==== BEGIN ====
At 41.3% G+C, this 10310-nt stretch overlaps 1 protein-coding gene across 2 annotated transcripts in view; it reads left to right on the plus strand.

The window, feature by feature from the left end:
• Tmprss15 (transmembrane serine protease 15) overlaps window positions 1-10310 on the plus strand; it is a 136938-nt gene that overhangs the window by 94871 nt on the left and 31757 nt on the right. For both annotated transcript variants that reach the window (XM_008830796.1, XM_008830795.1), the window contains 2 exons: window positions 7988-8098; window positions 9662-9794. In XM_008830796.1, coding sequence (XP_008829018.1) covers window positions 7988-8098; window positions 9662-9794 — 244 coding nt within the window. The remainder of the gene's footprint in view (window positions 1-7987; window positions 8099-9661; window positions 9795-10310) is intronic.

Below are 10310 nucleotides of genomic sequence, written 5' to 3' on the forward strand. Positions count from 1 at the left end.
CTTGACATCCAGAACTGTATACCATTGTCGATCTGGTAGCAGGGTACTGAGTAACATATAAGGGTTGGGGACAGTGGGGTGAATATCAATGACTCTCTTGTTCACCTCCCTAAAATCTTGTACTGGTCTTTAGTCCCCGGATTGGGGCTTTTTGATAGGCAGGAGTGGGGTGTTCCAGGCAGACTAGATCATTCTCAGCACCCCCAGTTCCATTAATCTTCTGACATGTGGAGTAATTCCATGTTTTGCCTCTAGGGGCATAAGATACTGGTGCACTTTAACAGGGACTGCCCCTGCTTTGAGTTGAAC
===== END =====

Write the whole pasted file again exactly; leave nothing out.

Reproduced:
At 41.3% G+C, this 10310-nt stretch overlaps 1 protein-coding gene across 2 annotated transcripts in view; it reads left to right on the plus strand.

The window, feature by feature from the left end:
• Tmprss15 (transmembrane serine protease 15) overlaps window positions 1-10310 on the plus strand; it is a 136938-nt gene that overhangs the window by 94871 nt on the left and 31757 nt on the right. For both annotated transcript variants that reach the window (XM_008830796.1, XM_008830795.1), the window contains 2 exons: window positions 7988-8098; window positions 9662-9794. In XM_008830796.1, coding sequence (XP_008829018.1) covers window positions 7988-8098; window positions 9662-9794 — 244 coding nt within the window. The remainder of the gene's footprint in view (window positions 1-7987; window positions 8099-9661; window positions 9795-10310) is intronic.

Below are 10310 nucleotides of genomic sequence, written 5' to 3' on the forward strand. Positions count from 1 at the left end.
CTTGACATCCAGAACTGTATACCATTGTCGATCTGGTAGCAGGGTACTGAGTAACATATAAGGGTTGGGGACAGTGGGGTGAATATCAATGACTCTCTTGTTCACCTCCCTAAAATCTTGTACTGGTCTTTAGTCCCCGGATTGGGGCTTTTTGATAGGCAGGAGTGGGGTGTTCCAGGCAGACTAGATCATTCTCAGCACCCCCAGTTCCATTAATCTTCTGACATGTGGAGTAATTCCATGTTTTGCCTCTAGGGGCATAAGATACTGGTGCACTTTAACAGGGACTGCCCCTGCTTTGAGTTGAAC